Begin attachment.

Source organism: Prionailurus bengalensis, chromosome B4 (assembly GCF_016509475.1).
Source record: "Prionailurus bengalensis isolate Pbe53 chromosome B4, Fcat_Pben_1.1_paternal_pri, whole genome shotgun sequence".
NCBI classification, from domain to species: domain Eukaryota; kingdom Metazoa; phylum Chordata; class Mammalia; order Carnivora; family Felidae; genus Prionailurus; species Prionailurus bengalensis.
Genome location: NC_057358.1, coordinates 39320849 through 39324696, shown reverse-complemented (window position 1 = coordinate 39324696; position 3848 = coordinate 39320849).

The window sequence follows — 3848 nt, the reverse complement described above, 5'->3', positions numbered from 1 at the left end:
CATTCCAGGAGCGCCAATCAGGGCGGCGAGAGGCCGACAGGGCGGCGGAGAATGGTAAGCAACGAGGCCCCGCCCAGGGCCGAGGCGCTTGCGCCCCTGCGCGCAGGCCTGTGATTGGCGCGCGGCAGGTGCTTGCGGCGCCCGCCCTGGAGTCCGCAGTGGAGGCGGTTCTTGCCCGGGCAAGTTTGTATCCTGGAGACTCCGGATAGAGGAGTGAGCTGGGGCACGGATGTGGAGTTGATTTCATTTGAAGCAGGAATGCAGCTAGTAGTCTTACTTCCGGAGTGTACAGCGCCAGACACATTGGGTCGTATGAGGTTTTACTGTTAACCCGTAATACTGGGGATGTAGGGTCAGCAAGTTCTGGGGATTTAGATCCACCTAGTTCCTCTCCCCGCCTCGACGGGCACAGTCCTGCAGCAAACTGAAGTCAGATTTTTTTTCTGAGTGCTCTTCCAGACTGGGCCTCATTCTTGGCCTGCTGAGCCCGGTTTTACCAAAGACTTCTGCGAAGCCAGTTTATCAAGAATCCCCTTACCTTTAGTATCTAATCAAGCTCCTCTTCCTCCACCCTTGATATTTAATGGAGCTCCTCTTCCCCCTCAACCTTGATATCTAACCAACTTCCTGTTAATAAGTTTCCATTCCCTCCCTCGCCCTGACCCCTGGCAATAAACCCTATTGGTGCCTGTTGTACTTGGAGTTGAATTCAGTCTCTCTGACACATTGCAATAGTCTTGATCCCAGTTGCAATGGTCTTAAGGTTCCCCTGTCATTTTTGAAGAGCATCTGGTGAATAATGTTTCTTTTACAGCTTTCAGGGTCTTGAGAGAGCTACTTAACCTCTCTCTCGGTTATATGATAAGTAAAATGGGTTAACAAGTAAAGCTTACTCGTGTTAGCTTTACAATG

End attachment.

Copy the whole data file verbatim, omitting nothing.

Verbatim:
Source organism: Prionailurus bengalensis, chromosome B4 (assembly GCF_016509475.1).
Source record: "Prionailurus bengalensis isolate Pbe53 chromosome B4, Fcat_Pben_1.1_paternal_pri, whole genome shotgun sequence".
NCBI classification, from domain to species: domain Eukaryota; kingdom Metazoa; phylum Chordata; class Mammalia; order Carnivora; family Felidae; genus Prionailurus; species Prionailurus bengalensis.
Genome location: NC_057358.1, coordinates 39320849 through 39324696, shown reverse-complemented (window position 1 = coordinate 39324696; position 3848 = coordinate 39320849).

The window sequence follows — 3848 nt, the reverse complement described above, 5'->3', positions numbered from 1 at the left end:
CATTCCAGGAGCGCCAATCAGGGCGGCGAGAGGCCGACAGGGCGGCGGAGAATGGTAAGCAACGAGGCCCCGCCCAGGGCCGAGGCGCTTGCGCCCCTGCGCGCAGGCCTGTGATTGGCGCGCGGCAGGTGCTTGCGGCGCCCGCCCTGGAGTCCGCAGTGGAGGCGGTTCTTGCCCGGGCAAGTTTGTATCCTGGAGACTCCGGATAGAGGAGTGAGCTGGGGCACGGATGTGGAGTTGATTTCATTTGAAGCAGGAATGCAGCTAGTAGTCTTACTTCCGGAGTGTACAGCGCCAGACACATTGGGTCGTATGAGGTTTTACTGTTAACCCGTAATACTGGGGATGTAGGGTCAGCAAGTTCTGGGGATTTAGATCCACCTAGTTCCTCTCCCCGCCTCGACGGGCACAGTCCTGCAGCAAACTGAAGTCAGATTTTTTTTCTGAGTGCTCTTCCAGACTGGGCCTCATTCTTGGCCTGCTGAGCCCGGTTTTACCAAAGACTTCTGCGAAGCCAGTTTATCAAGAATCCCCTTACCTTTAGTATCTAATCAAGCTCCTCTTCCTCCACCCTTGATATTTAATGGAGCTCCTCTTCCCCCTCAACCTTGATATCTAACCAACTTCCTGTTAATAAGTTTCCATTCCCTCCCTCGCCCTGACCCCTGGCAATAAACCCTATTGGTGCCTGTTGTACTTGGAGTTGAATTCAGTCTCTCTGACACATTGCAATAGTCTTGATCCCAGTTGCAATGGTCTTAAGGTTCCCCTGTCATTTTTGAAGAGCATCTGGTGAATAATGTTTCTTTTACAGCTTTCAGGGTCTTGAGAGAGCTACTTAACCTCTCTCTCGGTTATATGATAAGTAAAATGGGTTAACAAGTAAAGCTTACTCGTGTTAGCTTTACAATG